She also went to China for a trade mission in 2012, where she said she shadowed a couple of Illinois senators “as they made pitches to different folks around the country” and met with the president of the Hong Kong parliament. This was around the time Nebraska was opening a trade office in Shanghai.
“I got to see what a trade mission really should be,” she said. “I would argue going to China was incredibly beneficial.”
Scott questions the need to go on a trade mission to China when McGill has no background in international trade and no legislation sprang out of the trip.
“Is this really an appropriate, necessary trip?” he said. “You can find a need to go anywhere.”
He said it’s a legitimate question, since McGill is running to be state auditor, who acts as a guardian of taxpayer dollars.
“You’re effectively the watchdog of the state’s taxpayers, and if you’re going to run on that… your personal expenditures are going to be under a microscope,” he said.
McGill said she doesn’t understand why someone would have a problem with her educating herself “with hopes of being able to do something.”
She was looking at whether more money should be put into Nebraska’s trade office, for example. But last session she said she didn’t introduce legislation because her mother died.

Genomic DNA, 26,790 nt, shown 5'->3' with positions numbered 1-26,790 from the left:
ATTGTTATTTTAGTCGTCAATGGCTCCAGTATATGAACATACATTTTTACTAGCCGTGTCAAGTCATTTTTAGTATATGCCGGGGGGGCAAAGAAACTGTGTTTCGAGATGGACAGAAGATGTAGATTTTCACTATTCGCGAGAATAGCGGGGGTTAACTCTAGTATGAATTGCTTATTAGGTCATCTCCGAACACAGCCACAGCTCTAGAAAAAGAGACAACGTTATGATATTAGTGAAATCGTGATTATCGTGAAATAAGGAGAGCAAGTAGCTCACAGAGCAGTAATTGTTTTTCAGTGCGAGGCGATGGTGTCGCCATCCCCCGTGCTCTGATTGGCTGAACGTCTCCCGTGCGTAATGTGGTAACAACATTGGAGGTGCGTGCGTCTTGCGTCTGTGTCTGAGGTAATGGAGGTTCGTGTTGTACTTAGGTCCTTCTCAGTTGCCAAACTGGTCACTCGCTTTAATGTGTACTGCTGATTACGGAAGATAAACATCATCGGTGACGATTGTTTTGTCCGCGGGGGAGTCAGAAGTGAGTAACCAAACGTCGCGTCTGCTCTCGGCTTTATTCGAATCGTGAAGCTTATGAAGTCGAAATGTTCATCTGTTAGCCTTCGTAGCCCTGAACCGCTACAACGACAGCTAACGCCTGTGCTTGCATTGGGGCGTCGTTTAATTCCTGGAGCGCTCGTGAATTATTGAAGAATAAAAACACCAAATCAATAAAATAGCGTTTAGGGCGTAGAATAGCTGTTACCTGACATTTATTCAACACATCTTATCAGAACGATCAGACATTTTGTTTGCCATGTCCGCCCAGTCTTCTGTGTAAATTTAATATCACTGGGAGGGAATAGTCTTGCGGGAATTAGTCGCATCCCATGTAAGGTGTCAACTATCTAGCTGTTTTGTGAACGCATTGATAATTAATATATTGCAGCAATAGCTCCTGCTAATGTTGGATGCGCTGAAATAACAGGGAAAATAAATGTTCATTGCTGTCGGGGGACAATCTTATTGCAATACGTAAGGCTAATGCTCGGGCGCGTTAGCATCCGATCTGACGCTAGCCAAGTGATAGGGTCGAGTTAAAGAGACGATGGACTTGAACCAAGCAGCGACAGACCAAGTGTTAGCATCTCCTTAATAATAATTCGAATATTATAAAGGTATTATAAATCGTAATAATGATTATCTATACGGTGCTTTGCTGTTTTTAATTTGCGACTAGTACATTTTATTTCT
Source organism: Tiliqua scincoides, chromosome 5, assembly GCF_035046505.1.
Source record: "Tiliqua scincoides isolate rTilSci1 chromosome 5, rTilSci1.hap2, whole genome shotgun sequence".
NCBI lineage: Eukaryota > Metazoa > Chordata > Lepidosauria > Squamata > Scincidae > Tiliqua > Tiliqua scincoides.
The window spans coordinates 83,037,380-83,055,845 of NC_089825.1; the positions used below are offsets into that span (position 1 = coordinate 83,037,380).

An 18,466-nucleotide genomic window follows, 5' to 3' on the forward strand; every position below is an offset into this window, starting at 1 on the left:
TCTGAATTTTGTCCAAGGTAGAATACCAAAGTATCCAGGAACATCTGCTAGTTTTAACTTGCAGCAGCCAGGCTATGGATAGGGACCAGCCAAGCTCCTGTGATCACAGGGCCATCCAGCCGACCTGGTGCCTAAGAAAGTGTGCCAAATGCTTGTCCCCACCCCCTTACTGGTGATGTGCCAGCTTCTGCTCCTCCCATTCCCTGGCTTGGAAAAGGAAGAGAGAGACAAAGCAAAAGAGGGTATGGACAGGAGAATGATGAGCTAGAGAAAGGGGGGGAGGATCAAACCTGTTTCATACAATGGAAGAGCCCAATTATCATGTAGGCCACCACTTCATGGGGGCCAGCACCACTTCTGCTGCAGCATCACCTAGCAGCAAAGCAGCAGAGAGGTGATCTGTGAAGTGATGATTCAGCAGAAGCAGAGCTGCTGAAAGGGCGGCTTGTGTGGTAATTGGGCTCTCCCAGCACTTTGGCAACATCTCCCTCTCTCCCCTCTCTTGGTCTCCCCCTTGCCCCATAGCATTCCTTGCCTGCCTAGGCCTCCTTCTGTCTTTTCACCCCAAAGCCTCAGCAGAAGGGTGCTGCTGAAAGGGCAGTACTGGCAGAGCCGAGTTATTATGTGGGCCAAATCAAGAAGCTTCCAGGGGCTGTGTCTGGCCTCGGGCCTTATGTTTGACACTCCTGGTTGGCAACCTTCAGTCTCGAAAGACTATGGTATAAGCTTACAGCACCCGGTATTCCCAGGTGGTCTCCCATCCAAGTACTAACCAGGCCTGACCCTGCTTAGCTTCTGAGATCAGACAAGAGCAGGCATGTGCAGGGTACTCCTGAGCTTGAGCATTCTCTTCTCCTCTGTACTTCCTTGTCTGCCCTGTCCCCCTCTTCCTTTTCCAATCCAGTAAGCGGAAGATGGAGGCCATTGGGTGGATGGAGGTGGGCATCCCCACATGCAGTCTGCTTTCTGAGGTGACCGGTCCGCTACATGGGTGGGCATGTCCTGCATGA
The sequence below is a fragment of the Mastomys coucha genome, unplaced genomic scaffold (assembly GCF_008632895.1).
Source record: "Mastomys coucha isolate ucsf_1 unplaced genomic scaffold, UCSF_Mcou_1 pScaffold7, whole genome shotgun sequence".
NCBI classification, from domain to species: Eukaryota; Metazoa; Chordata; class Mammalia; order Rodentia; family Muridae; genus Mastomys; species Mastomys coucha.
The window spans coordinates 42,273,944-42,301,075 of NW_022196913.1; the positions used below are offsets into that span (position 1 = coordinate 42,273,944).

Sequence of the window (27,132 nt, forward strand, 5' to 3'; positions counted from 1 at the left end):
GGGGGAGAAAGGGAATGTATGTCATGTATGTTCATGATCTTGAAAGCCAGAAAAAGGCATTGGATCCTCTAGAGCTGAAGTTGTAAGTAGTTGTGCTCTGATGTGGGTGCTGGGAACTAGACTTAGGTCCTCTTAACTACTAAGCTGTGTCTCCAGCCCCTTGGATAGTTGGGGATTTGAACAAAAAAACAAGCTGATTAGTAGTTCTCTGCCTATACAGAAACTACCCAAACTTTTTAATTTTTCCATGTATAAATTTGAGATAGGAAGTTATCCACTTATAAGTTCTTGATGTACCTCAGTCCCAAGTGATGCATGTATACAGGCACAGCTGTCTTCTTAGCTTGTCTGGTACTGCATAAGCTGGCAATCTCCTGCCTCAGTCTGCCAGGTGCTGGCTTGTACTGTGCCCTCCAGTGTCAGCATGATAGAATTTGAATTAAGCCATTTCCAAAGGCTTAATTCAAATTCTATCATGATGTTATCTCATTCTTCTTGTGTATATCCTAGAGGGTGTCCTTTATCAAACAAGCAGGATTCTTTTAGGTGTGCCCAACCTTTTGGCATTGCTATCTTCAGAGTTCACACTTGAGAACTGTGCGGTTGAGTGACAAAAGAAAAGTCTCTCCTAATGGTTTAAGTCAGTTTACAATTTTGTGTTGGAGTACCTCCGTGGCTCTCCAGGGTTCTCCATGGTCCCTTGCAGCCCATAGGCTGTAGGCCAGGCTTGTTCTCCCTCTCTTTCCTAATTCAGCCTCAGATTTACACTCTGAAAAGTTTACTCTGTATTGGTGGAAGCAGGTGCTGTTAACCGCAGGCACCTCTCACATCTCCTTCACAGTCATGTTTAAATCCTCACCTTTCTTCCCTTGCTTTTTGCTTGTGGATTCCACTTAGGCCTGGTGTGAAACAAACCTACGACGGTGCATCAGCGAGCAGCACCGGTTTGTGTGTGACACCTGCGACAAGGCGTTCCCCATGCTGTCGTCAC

McGill said she’s never had a complaint from a donor about how she spends their campaign donations. People who donate to her campaigns are investing in her and her potential as a leader, she said. It’s important that she grow in knowledge and learn about the world, she said.
“These aren’t taxpayer dollars,” she notes.
The only legislative money she spent was for NCSL events.
McGill said the trips are not junkets.
“I’m certainly doing things of value, educating myself,” McGill said.
Some lawmakers ramp up traveling in their last few years of office, Scott said. McGill is being term-limited out of office this year. He notes her travel has dropped off considerably since she decided to run for state auditor.
Her opponent, meanwhile, has spent virtually no campaign funds on out-of-state travel, save for $1,000 for tickets to attend a Mitt Romney fundraiser in 2012. Rod Edwards, Janssen’s campaign manager, said the state auditor’s job is to look out for taxpayers’ money.
“Using her campaign funds to travel the world shows a serious lack of judgment on her part,” he said. “How can Nebraskans trust her to look out for their money when the only two examples of her having any monetary oversight — the other as executive director of the Lincoln YWCA — have been failures?”
McGill was managing director when her former boss embezzled from the YWCA by stamping McGill’s name on checks without her permission. While announcing her candidacy, McGill mentioned the incident, saying she knows what it’s like to be the victim of embezzlement and learned the “importance of asking questions when things don’t seem quite right.”